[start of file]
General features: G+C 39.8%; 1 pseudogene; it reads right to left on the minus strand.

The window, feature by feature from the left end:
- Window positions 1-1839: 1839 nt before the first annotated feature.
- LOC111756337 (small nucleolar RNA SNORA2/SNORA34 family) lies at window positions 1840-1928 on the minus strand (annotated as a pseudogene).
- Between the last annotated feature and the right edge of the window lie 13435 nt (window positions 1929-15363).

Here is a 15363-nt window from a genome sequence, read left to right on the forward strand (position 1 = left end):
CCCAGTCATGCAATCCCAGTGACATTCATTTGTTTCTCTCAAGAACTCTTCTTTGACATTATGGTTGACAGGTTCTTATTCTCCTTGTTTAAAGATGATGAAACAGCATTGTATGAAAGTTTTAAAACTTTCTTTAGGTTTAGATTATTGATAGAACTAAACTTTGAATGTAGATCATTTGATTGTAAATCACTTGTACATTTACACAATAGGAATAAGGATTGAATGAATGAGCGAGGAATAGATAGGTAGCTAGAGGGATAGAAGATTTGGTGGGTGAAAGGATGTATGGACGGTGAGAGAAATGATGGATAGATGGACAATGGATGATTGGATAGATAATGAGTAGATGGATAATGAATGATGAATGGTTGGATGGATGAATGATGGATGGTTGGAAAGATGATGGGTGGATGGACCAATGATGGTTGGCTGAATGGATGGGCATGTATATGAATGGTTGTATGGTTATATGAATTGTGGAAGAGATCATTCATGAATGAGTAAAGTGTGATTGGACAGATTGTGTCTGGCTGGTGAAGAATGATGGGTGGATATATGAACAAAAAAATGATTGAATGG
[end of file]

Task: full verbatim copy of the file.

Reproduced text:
General features: G+C 39.8%; 1 pseudogene; it reads right to left on the minus strand.

The window, feature by feature from the left end:
- Window positions 1-1839: 1839 nt before the first annotated feature.
- LOC111756337 (small nucleolar RNA SNORA2/SNORA34 family) lies at window positions 1840-1928 on the minus strand (annotated as a pseudogene).
- Between the last annotated feature and the right edge of the window lie 13435 nt (window positions 1929-15363).

Here is a 15363-nt window from a genome sequence, read left to right on the forward strand (position 1 = left end):
CCCAGTCATGCAATCCCAGTGACATTCATTTGTTTCTCTCAAGAACTCTTCTTTGACATTATGGTTGACAGGTTCTTATTCTCCTTGTTTAAAGATGATGAAACAGCATTGTATGAAAGTTTTAAAACTTTCTTTAGGTTTAGATTATTGATAGAACTAAACTTTGAATGTAGATCATTTGATTGTAAATCACTTGTACATTTACACAATAGGAATAAGGATTGAATGAATGAGCGAGGAATAGATAGGTAGCTAGAGGGATAGAAGATTTGGTGGGTGAAAGGATGTATGGACGGTGAGAGAAATGATGGATAGATGGACAATGGATGATTGGATAGATAATGAGTAGATGGATAATGAATGATGAATGGTTGGATGGATGAATGATGGATGGTTGGAAAGATGATGGGTGGATGGACCAATGATGGTTGGCTGAATGGATGGGCATGTATATGAATGGTTGTATGGTTATATGAATTGTGGAAGAGATCATTCATGAATGAGTAAAGTGTGATTGGACAGATTGTGTCTGGCTGGTGAAGAATGATGGGTGGATATATGAACAAAAAAATGATTGAATGG